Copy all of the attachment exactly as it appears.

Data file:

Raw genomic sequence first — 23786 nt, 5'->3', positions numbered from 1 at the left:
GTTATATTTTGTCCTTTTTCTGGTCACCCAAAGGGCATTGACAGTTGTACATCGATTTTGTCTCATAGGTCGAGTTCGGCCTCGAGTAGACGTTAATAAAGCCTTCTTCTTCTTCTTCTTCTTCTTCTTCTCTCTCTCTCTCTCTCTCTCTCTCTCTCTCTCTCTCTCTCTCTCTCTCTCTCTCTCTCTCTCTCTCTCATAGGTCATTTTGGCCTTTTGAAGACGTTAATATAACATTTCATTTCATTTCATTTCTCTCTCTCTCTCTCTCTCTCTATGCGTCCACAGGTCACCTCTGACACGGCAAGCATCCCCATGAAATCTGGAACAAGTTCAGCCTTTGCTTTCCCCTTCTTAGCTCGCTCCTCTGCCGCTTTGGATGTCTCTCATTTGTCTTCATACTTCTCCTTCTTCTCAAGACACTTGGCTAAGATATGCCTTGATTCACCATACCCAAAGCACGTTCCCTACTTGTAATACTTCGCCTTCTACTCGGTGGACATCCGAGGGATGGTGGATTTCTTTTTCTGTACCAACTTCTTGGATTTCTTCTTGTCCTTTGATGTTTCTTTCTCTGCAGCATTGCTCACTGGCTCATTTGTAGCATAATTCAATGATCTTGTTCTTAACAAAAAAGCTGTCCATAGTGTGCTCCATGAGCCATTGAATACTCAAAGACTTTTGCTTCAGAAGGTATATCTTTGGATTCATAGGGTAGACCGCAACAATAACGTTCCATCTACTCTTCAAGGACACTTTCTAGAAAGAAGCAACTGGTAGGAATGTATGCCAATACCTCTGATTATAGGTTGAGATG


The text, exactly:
Raw genomic sequence first — 23786 nt, 5'->3', positions numbered from 1 at the left:
GTTATATTTTGTCCTTTTTCTGGTCACCCAAAGGGCATTGACAGTTGTACATCGATTTTGTCTCATAGGTCGAGTTCGGCCTCGAGTAGACGTTAATAAAGCCTTCTTCTTCTTCTTCTTCTTCTTCTTCTCTCTCTCTCTCTCTCTCTCTCTCTCTCTCTCTCTCTCTCTCTCTCTCTCTCTCTCTCTCTCTCTCTCATAGGTCATTTTGGCCTTTTGAAGACGTTAATATAACATTTCATTTCATTTCATTTCTCTCTCTCTCTCTCTCTCTCTATGCGTCCACAGGTCACCTCTGACACGGCAAGCATCCCCATGAAATCTGGAACAAGTTCAGCCTTTGCTTTCCCCTTCTTAGCTCGCTCCTCTGCCGCTTTGGATGTCTCTCATTTGTCTTCATACTTCTCCTTCTTCTCAAGACACTTGGCTAAGATATGCCTTGATTCACCATACCCAAAGCACGTTCCCTACTTGTAATACTTCGCCTTCTACTCGGTGGACATCCGAGGGATGGTGGATTTCTTTTTCTGTACCAACTTCTTGGATTTCTTCTTGTCCTTTGATGTTTCTTTCTCTGCAGCATTGCTCACTGGCTCATTTGTAGCATAATTCAATGATCTTGTTCTTAACAAAAAAGCTGTCCATAGTGTGCTCCATGAGCCATTGAATACTCAAAGACTTTTGCTTCAGAAGGTATATCTTTGGATTCATAGGGTAGACCGCAACAATAACGTTCCATCTACTCTTCAAGGACACTTTCTAGAAAGAAGCAACTGGTAGGAATGTATGCCAATACCTCTGATTATAGGTTGAGATG